In Soweto/Kliptown, Angie Boland opened a center called "Dr. Ana Mon Centre" on October 12 on the outskirts of Johannesburg. It was decided that Apoyo Familiar South Africa would also support an already existing day nursery in a squatters' camp. Feisal Gathoo, the treasurer of the group, wrote: "There is a place that caters to the poorest of the poor children. But they do not have books, chairs, tables, toys and basic meals for these starving children. Apoyo Familiar has decided to assist them and make this our second center." In February, Angie Boland had traveled to Argentina and studied the work of the Day Care Centers in La Plata and Mendoza. The area where the house could be opened with the financial support of the Rhein-Zeitung is extremely poor. The center started supporting three families with children ages 7 to 13 years.

Passionately caring for the Abandoned Children: Norma Dube

The other Center that could be opened with the donation of the Rhein-Zeitung in Bramley/Alexandria has already more that 50 children who get a chance for a future with dignity. Normalizwe Dube visited Argentina in June 2001 after she had met with Dr. Ana Mon on her travels to South Africa in May. But already before the first meeting of the committee and the directors for the future center had taken place, the day care center started on May 24, 2001. No time to lose. Norma smiles: "With what I learned in Argentina, I opened the doors for 20 more children! I started working with the needy people a long time ago, and I have been feeding them from my pocket and from the food I beg from our church and other workmates," Norma shared. "I feed the street kids in a nearby town called Hillbrow; they sleep in the streets, and they do not have places to stay or to bathe. On the other hand, I am trying to find better accommodations for them. Every year in June when winter begins, I give then blankets to keep them warm although they will be on the streets." In January 2001, when she first got notice of Apoyo Familiar and the possibility of starting this project in Africa, she was thrilled. "The home that I opened is close to the poorest township where the majority of the people there make a living in the "informal" sector as hawkers, selling vegetables and second hand clothes.   In these townships, there is a high criminal rate -- there are drug addicts, alcohol abuse. This has provoked family violence, abuse and rape.  The home I have opened is for these children.  To start with, I have black children; but my wish is to have all the races because in all races there are poor children who need to be cared for."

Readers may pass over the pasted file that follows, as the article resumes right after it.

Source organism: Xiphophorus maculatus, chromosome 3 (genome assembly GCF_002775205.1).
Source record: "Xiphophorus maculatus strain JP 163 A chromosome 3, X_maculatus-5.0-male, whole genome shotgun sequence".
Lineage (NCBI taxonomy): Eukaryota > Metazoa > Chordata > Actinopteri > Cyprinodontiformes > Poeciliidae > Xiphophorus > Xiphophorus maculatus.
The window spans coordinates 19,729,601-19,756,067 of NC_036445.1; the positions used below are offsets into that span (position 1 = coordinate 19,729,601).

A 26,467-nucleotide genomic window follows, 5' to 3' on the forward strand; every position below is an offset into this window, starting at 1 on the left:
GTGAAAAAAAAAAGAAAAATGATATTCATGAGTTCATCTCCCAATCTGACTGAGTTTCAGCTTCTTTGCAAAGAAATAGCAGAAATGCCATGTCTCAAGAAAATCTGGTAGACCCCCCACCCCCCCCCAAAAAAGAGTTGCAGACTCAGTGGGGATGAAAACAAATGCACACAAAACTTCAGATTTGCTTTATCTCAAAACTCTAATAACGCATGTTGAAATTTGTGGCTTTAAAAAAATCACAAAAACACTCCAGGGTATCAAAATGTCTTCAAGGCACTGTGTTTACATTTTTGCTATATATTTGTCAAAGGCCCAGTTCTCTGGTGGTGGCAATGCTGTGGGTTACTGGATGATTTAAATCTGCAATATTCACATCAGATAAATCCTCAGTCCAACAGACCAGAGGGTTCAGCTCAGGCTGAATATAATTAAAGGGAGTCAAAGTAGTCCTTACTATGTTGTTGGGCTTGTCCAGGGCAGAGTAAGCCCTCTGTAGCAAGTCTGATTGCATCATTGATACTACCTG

When you Open Such a Center, the Doors are Never Closed….

"I started with two families because Dr. Ana Mon said I have to start with only a few children and grow slowly but surely," Norma continues, "but unfortunately what I discovered is that when you open such a center, the doors are never closed. Parents bring children from all directions and you can't say 'no' to them". The children receive breakfast in the morning, then go to school, have lunch, do their home work and support, are served dinner or sandwiches before going home. Some get money from churches for their school fees, especially the grade school children.  Norma Dube: "The volunteers were happy with cooking and spending time with the children, and I was there all the time trying to make ends meet. Anyway, it was not easy; but with my efforts and the efforts of my committee members, all went well, especially with the continuous support of Dr. Ana Mon." 

"Dr. Ana Mon gave me a donation of $2,500. When I came back from Argentina, I would have liked to open more centers, and I had done so. I opened more centers withour really having any way to support them. The $2,500 made a big difference - without it I wouldn’t be where I am today. I express my million thanks again to "Helft uns leben" from Germany and to Dr. Ana Mon."

Meanwhile, Norma Dube has 65 children in the Day Care Center, from eight months to six years. "It is difficult when someone brings a child. You cannot refuse the responsibility of accepting the child in the Center…"

Norma Dube could not ignore the need of the poorest ones. She opened another Center in Thembisa, where she cares for 50 children at the moment, "but still more will be coming." Norma Dube has to struggle with the money, but "with God's love we are still going on and surviving. Life is difficult in South Africa. The parents also try to help. They bring things like tomatoes, onions and cabbage; and for them it is a big donation."

The Onontuthuko Community Developers

On August 18, 2001 Norma Dube started  a club with a group of mothers with children in the day care centers and others, the Onontuthuko Community Developers. Onontuthuko means Motivation. It consists of a group of 30 ladies who are willing to learn. Norma Dube:  "We are teaching them how to sew fitted sheets, chair covers, curtains, toilet sets, pillows and pillow cases, and clothes for the children, for us to sell and raise money. I have only one hand machine and an over-locking machine so some cut the parts and some tuck them, others sew them using machines. One of my neighbors loaned us the machines, and she helps by teaching the ladies how to use those machines. Then we take the money and buy food for the children and pay rent for the two centers."

If She Would Be Asked for a Christmas Gift…

If you asked Dr. Ana Mon for a Christmas wish, she would not hesitate to name a gift, clearly and with conviction: "$10,000" - not for a small car, but: "We could start four new centers in Africa if we had the money, one in Malawi, one in Zimbabwe, one in Zambia, and one in Kenya."

English edition: Joan Biemert, New Franken, WI, USA

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Last Update: 07.12.2001 14:48 Mail: Editor /Webmaster